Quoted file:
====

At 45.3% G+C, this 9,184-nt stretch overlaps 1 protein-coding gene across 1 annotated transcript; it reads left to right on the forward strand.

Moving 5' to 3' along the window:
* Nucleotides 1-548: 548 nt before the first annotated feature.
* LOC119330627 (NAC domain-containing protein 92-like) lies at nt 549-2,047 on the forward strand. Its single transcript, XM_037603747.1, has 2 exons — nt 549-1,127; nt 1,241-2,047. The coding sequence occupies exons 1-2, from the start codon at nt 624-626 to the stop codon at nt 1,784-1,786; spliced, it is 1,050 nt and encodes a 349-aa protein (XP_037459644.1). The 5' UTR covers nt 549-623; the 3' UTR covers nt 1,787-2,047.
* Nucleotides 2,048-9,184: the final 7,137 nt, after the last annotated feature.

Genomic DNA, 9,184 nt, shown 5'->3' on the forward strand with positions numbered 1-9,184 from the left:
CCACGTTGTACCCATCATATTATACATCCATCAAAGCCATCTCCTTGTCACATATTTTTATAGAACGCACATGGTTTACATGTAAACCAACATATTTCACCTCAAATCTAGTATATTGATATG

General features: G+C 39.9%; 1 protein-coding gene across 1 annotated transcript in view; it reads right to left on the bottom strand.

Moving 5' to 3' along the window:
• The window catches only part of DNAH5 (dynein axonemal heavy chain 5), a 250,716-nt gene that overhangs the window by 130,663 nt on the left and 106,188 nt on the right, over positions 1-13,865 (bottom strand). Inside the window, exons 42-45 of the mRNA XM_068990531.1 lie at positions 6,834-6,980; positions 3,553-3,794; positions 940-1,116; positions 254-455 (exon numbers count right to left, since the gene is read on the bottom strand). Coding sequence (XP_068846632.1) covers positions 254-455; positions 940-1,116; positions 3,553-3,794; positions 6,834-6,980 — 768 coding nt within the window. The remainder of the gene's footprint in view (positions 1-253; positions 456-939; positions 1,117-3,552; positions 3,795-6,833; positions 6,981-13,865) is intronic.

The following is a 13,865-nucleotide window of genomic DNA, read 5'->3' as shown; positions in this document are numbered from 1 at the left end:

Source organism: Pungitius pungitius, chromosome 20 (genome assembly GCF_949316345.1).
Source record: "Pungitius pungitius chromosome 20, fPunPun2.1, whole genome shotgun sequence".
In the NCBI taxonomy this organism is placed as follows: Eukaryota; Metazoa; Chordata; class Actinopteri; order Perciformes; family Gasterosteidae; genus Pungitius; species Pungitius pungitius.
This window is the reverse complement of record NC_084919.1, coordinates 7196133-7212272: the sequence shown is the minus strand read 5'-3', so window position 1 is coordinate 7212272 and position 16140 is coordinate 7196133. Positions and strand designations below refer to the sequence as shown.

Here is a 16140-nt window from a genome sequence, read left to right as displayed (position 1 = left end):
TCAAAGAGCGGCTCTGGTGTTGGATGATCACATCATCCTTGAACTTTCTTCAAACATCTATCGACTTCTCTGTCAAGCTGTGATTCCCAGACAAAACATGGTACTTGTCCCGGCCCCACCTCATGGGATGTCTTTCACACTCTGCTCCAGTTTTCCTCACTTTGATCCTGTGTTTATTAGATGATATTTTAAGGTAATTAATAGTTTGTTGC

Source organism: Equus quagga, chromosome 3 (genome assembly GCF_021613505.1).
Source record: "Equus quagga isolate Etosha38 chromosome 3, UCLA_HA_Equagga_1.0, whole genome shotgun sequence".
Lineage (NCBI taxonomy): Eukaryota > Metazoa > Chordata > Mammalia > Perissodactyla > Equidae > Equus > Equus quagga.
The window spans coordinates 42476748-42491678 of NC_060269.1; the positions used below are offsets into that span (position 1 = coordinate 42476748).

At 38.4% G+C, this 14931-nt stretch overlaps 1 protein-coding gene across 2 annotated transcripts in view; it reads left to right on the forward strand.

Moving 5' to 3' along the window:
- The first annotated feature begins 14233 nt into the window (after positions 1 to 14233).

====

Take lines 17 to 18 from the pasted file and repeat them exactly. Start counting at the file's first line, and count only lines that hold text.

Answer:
TCAAAGAGCGGCTCTGGTGTTGGATGATCACATCATCCTTGAACTTTCTTCAAACATCTATCGACTTCTCTGTCAAGCTGTGATTCCCAGACAAAACATGGTACTTGTCCCGGCCCCACCTCATGGGATGTCTTTCACACTCTGCTCCAGTTTTCCTCACTTTGATCCTGTGTTTATTAGATGATATTTTAAGGTAATTAATAGTTTGTTGC

Source organism: Equus quagga, chromosome 3 (genome assembly GCF_021613505.1).